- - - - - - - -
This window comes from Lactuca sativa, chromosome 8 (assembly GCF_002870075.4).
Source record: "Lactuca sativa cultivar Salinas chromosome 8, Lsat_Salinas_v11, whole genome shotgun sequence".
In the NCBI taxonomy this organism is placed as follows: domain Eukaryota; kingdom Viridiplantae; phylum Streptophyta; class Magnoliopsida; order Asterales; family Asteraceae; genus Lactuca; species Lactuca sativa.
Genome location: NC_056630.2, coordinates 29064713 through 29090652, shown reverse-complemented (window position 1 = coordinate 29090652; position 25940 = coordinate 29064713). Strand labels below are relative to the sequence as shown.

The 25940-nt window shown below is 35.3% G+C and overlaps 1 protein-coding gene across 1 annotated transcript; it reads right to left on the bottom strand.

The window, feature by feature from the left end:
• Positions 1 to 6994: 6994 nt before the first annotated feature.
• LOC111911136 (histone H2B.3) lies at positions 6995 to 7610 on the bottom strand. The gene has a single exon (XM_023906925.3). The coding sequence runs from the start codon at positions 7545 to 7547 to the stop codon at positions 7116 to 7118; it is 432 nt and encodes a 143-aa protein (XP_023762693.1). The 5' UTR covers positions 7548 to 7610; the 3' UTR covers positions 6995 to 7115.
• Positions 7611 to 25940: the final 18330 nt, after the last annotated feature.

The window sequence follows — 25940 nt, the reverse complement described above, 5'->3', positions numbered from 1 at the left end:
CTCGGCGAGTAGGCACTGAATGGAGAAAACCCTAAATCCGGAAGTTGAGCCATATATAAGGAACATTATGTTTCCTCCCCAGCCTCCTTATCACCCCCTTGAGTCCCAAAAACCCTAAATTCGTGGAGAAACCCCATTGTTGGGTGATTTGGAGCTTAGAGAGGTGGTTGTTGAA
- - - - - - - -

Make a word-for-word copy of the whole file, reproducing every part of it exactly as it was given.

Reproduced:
This window comes from Lactuca sativa, chromosome 8 (assembly GCF_002870075.4).
Source record: "Lactuca sativa cultivar Salinas chromosome 8, Lsat_Salinas_v11, whole genome shotgun sequence".
In the NCBI taxonomy this organism is placed as follows: domain Eukaryota; kingdom Viridiplantae; phylum Streptophyta; class Magnoliopsida; order Asterales; family Asteraceae; genus Lactuca; species Lactuca sativa.
Genome location: NC_056630.2, coordinates 29064713 through 29090652, shown reverse-complemented (window position 1 = coordinate 29090652; position 25940 = coordinate 29064713). Strand labels below are relative to the sequence as shown.

The 25940-nt window shown below is 35.3% G+C and overlaps 1 protein-coding gene across 1 annotated transcript; it reads right to left on the bottom strand.

The window, feature by feature from the left end:
• Positions 1 to 6994: 6994 nt before the first annotated feature.
• LOC111911136 (histone H2B.3) lies at positions 6995 to 7610 on the bottom strand. The gene has a single exon (XM_023906925.3). The coding sequence runs from the start codon at positions 7545 to 7547 to the stop codon at positions 7116 to 7118; it is 432 nt and encodes a 143-aa protein (XP_023762693.1). The 5' UTR covers positions 7548 to 7610; the 3' UTR covers positions 6995 to 7115.
• Positions 7611 to 25940: the final 18330 nt, after the last annotated feature.

The window sequence follows — 25940 nt, the reverse complement described above, 5'->3', positions numbered from 1 at the left end:
CTCGGCGAGTAGGCACTGAATGGAGAAAACCCTAAATCCGGAAGTTGAGCCATATATAAGGAACATTATGTTTCCTCCCCAGCCTCCTTATCACCCCCTTGAGTCCCAAAAACCCTAAATTCGTGGAGAAACCCCATTGTTGGGTGATTTGGAGCTTAGAGAGGTGGTTGTTGAA